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Humans · Economy

Blood Oranges

July 12th, 2014
in:Humans, Economy
by:Ama Lorenz
located in:Italy, Greece
tags:Africa, human-rights, Migration, poverty, refugees

The revolt of the “African Day Labourers”, who work in the orange groves in the Calabrian Rosarno (Italy), made international headlines in January 2010. The reason behind this revolt was the armed attack by a group of village boys on the plantation workers who have been returning from work to their accommodations. This was the proverbial straw that broke the camel's back. The labourers came to the marketplace of Rosarno in Calabria to protest against inhumane living conditions, working days of 14 to 15 hours, starvation wages of 20 to 25 euros per day and against everyday racism they had to face.

The African laborers came to the marketplace of Rosarno in Calabria to protest against inhumane living conditions, working days of 14 to 15 hours, starvation wages of 20 to 25 euros per day and against everyday racism they had to face. In response to this protest, the population of Rosarno organized a veritable “hunting on black”. They attacked them with baton, stones and guns. Concluding this violent attack there were thirty-seven injured laborers even though police tried to intervene and disperse the mob.

That was four years ago – not much has changed since. African plantation workers toil in all countries of Southern Europe for starvation wages, plus they live in miserable accommodations and are subject to racist attacks. The EU policy of isolation causes the supposedly undesirable immigrants from Africa to arrive as "illegals" in Spain, Italy and Greece, and fall into the clutches of unscrupulous employment agencies and landowners. Since they could be exposed at any time to the authorities, they take on even the most poorly paid job and have to accept it. Some times they’re not even paid.

The once flourishing agriculture in Calabria and Sicily of the orange cultivation in the 19th and early 20th centuries a source of wealth - has fallen into crisis. Competition from Spain, thanks to the reserve of cheap labour from Morocco and cheaper geographical conditions can produce at a lower cost. The agriculture of Sicily would have collapsed long ago without the influx of "illegal" refugees from Africa.

The main customers of the juice from Rosarno, is Coca Cola, which uses the juice for its Fanta-production. Due to its size and monopoly, Coca Cola can dictate the price it pays (€ 0.7 per litre) for orange juice. At that price it would not even cover the costs of production even if the farmers would pay normal wages. A report by the magazine “Ecologist” pointed out this connection between immigrant exploitation and the prices that Coca Cola pays the farmers. Coca Cola announced that it had made a contract with the farmers from Rosarno. However after a short negotiation period it was withdrawn. Instead Coca Cola buys less and less orange juice from Rosarno. Orange juice from Brazil is the new approach because the labour there is even cheaper than the payment for the African migrant workers in Europe. The President of the Farmers' Association Coldiretti Calabria even suspected that the multinational beverage companies have formed a cartel to keep the prices on the world market low.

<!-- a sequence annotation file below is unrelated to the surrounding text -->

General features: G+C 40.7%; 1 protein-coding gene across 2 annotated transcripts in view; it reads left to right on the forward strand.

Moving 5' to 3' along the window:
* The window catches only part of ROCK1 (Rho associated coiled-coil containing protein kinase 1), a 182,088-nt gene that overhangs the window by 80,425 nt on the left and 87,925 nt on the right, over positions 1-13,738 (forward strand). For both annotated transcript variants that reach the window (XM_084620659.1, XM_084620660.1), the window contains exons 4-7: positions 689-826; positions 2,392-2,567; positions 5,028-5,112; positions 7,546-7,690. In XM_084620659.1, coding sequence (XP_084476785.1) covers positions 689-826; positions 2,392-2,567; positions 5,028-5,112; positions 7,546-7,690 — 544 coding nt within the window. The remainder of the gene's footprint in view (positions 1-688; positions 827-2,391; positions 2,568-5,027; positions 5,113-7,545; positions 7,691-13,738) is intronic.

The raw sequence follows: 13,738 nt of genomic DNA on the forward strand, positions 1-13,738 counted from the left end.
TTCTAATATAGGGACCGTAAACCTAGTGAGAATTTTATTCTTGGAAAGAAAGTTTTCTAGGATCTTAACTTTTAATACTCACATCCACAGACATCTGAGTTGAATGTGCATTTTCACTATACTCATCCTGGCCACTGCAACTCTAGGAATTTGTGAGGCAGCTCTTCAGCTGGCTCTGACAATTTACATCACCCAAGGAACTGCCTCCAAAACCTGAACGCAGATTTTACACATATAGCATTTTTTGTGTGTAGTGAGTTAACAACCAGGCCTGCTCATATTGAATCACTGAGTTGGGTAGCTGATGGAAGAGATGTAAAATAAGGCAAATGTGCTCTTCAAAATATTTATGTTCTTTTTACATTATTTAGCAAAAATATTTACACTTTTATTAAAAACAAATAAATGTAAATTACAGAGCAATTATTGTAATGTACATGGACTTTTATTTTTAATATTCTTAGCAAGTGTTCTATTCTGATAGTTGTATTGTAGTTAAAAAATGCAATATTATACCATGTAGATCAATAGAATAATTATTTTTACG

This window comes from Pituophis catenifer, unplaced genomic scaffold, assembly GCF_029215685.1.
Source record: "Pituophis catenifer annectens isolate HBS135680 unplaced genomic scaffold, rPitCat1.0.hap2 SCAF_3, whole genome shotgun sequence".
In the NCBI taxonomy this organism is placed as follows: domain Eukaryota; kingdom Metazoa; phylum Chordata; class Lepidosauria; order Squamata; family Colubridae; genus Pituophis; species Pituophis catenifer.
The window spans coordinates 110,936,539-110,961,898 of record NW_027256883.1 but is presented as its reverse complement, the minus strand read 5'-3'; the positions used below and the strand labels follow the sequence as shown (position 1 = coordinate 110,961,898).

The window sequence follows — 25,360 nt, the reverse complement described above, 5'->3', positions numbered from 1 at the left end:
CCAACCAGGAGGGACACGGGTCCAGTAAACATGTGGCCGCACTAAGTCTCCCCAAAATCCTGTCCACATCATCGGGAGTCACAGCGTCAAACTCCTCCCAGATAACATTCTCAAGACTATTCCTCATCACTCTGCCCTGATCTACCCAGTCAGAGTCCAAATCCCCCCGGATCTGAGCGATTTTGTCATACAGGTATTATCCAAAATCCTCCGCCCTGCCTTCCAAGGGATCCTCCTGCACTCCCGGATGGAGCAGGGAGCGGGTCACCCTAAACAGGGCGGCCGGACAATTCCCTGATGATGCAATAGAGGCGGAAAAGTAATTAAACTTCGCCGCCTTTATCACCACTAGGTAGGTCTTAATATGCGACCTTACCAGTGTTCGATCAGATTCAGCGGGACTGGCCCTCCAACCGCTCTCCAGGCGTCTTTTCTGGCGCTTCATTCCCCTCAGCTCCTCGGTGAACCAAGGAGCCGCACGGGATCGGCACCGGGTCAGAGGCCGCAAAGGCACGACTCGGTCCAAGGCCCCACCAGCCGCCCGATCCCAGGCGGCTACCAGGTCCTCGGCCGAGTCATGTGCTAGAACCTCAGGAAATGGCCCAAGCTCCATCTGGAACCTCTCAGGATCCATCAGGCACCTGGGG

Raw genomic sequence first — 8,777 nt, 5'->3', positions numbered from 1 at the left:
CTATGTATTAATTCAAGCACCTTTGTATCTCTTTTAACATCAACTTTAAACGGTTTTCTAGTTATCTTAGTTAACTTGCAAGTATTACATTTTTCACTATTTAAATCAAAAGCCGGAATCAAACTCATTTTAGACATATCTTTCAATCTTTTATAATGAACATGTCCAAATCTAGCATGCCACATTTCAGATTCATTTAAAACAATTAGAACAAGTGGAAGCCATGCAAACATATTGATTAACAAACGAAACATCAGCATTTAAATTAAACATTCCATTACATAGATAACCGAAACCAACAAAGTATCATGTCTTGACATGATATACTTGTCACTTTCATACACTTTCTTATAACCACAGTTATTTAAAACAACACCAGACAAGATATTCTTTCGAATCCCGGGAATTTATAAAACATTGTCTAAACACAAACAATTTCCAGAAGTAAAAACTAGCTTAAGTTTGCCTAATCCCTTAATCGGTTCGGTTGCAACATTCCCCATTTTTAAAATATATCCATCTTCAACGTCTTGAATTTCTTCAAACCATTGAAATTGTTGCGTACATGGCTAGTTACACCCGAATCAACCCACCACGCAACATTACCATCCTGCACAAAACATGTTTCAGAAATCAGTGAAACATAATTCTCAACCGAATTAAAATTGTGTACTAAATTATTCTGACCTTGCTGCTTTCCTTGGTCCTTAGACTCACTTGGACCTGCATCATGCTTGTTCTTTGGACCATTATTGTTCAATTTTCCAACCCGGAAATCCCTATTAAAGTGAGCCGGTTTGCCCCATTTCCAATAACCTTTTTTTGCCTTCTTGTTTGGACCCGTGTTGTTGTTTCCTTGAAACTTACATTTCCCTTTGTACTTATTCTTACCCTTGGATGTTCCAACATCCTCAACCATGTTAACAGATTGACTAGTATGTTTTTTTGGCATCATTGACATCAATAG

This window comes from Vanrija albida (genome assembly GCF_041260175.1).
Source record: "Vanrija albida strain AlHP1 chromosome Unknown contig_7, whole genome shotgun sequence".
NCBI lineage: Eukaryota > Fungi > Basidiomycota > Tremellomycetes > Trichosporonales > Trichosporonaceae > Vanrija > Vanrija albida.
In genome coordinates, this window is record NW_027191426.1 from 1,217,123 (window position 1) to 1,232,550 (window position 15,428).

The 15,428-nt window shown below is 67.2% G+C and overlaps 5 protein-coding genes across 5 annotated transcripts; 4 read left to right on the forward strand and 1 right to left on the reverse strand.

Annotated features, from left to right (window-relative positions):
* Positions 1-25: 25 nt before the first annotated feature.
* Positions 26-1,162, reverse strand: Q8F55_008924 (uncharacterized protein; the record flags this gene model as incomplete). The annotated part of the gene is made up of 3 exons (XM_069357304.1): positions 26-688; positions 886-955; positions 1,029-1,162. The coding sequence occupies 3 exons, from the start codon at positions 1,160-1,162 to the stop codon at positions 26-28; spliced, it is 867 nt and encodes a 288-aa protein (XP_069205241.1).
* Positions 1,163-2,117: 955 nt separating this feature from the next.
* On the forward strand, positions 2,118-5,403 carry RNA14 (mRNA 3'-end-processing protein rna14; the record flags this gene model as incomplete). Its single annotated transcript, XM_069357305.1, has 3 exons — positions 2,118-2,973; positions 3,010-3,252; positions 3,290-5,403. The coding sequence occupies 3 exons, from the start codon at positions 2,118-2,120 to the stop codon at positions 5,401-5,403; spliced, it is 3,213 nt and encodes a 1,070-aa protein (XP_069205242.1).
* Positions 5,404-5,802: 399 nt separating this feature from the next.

In turn, the EU provides a new scheme for the allocation of agricultural subsidies. Since EU grants are issued under the mounting surface and not by the quantity of production, it has become more profitable for farmers, not even to have their oranges picked. Refugee and human rights organizations say that in the situation of African labourers had not changed at least not for the better. Many of them are unemployed, as in Rosarno and depending on the help of charities.
A glimmer of hope represents the SOS project Rosarno. The anti-Mafia and Fair Trade organization have raised baptism of consciousness. They have brought together small farmers who produce organic oranges for the distribution network "Acquisto solidale" (solidarity-based purchasing). They combined network merchants from the north of Italy to buy a product at a fair price and sell it accordingly more expensive. Establishing being employed in the SOS Rosarno establishments will enable up to 50% of the African day labourers, to fair wages with regular contracts. Rosarno is a place where not only the plight of migrants in Europe is visible, but also the lethal effects of globalization, in which the large corporations dictate the rules, and the EU misguides agricultural policy.

Links

A BBC reportage on the riots in Rosarno (2010) and a photo gallery on TG24
The website of the SOS project Rosarno

The websites of Farm subsidy explain where EU subsidies go to

<img src="http://vg01.met.vgwort.de/na/0f2db0a4b0c14832b3b505d2c6f702b0" width="1" height="1" alt="">
Article written by:
Ama Lorenz
Editorial Board Member, Author
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